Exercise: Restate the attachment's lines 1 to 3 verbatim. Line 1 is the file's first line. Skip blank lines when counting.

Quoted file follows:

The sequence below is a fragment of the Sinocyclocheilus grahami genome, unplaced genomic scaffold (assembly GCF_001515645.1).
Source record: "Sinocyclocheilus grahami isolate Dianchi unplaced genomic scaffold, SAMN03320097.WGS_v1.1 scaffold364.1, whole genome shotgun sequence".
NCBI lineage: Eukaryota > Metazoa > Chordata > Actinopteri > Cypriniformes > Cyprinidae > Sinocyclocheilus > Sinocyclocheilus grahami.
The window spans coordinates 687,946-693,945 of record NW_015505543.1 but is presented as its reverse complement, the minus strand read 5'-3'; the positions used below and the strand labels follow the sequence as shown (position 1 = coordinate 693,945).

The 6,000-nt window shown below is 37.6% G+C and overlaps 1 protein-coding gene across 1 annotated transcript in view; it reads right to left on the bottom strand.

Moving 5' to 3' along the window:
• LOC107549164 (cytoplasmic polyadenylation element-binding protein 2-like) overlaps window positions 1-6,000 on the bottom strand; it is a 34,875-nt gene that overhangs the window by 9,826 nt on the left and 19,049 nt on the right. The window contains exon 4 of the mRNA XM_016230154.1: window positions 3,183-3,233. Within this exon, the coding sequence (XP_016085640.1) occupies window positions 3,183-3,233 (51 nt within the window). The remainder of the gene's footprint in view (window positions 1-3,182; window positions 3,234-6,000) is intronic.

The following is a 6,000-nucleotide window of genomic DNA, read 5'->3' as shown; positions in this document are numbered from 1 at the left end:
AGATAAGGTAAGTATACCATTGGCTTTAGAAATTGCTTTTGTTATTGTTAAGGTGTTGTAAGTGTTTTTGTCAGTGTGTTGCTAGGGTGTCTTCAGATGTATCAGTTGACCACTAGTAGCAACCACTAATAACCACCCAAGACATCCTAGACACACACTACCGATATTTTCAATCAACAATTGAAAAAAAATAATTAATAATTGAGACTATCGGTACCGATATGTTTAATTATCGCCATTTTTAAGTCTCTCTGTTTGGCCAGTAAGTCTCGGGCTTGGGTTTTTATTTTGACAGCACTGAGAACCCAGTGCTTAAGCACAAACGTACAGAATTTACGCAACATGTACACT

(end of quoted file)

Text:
The sequence below is a fragment of the Sinocyclocheilus grahami genome, unplaced genomic scaffold (assembly GCF_001515645.1).
Source record: "Sinocyclocheilus grahami isolate Dianchi unplaced genomic scaffold, SAMN03320097.WGS_v1.1 scaffold364.1, whole genome shotgun sequence".
NCBI lineage: Eukaryota > Metazoa > Chordata > Actinopteri > Cypriniformes > Cyprinidae > Sinocyclocheilus > Sinocyclocheilus grahami.